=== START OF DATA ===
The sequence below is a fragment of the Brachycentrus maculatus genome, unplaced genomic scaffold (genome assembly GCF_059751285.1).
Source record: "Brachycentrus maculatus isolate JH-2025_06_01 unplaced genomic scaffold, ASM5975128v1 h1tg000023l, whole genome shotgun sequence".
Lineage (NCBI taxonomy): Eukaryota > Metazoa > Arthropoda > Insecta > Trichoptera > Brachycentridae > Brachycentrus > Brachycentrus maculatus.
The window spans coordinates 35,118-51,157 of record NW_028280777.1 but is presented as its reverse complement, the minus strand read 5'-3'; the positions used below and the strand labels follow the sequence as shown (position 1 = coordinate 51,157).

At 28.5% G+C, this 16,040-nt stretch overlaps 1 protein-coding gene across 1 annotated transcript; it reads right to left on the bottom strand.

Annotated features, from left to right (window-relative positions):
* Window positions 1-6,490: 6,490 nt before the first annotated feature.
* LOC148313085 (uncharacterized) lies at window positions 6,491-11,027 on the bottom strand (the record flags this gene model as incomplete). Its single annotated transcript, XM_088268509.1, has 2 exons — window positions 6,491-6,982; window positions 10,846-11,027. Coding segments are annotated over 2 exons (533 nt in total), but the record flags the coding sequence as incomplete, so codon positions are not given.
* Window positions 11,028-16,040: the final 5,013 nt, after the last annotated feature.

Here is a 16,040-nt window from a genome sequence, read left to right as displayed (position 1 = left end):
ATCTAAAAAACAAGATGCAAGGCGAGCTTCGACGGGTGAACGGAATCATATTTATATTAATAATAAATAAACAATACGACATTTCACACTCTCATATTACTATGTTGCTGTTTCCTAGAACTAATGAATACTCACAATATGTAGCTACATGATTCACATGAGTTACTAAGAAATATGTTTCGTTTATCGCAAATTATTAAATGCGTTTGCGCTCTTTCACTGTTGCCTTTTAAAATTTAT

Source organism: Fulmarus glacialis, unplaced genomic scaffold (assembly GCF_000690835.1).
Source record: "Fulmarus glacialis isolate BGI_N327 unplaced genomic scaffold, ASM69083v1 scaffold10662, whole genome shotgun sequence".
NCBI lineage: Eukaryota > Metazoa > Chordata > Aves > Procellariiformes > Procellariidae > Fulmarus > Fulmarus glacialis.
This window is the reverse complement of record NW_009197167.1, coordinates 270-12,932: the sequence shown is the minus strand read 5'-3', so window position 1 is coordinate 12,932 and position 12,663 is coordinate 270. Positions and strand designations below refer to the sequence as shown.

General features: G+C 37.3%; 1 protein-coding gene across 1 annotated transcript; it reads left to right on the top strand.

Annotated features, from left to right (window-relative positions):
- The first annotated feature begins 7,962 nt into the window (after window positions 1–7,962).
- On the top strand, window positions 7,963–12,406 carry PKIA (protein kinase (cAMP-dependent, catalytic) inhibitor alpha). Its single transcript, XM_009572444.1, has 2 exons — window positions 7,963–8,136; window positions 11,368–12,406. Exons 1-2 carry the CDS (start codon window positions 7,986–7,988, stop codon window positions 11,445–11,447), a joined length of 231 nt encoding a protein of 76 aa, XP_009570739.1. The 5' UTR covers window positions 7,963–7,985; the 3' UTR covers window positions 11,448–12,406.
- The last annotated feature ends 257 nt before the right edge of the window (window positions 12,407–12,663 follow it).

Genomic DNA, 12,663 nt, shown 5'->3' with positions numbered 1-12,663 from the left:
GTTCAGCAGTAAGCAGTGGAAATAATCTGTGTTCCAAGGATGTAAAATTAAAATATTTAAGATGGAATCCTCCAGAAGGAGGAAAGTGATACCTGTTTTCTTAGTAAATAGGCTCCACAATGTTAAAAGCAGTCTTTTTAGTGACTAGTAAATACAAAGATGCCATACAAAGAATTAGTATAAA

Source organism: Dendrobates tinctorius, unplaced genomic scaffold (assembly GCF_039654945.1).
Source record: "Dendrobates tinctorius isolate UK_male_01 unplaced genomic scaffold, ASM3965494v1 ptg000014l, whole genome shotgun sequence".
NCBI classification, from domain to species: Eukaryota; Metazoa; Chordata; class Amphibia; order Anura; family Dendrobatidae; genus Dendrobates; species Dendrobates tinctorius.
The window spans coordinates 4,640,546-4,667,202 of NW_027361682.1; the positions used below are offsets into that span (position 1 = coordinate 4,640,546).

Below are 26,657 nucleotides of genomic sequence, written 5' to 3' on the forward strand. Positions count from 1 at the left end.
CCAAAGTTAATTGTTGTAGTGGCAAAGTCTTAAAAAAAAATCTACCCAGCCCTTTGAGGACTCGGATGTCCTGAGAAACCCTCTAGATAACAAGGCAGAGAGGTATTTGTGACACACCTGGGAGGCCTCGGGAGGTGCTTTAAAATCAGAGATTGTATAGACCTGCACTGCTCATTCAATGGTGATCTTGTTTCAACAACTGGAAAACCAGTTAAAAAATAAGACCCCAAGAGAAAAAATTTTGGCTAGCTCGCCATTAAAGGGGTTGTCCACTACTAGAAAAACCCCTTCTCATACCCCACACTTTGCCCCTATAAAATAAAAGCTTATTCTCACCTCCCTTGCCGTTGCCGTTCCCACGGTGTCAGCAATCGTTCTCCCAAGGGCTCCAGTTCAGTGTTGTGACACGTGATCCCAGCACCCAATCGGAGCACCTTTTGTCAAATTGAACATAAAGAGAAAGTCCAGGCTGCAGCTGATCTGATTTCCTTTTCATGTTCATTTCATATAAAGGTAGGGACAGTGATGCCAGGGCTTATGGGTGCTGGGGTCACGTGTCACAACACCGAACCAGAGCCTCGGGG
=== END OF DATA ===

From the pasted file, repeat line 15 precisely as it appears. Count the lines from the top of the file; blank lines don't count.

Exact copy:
This window is the reverse complement of record NW_009197167.1, coordinates 270-12,932: the sequence shown is the minus strand read 5'-3', so window position 1 is coordinate 12,932 and position 12,663 is coordinate 270. Positions and strand designations below refer to the sequence as shown.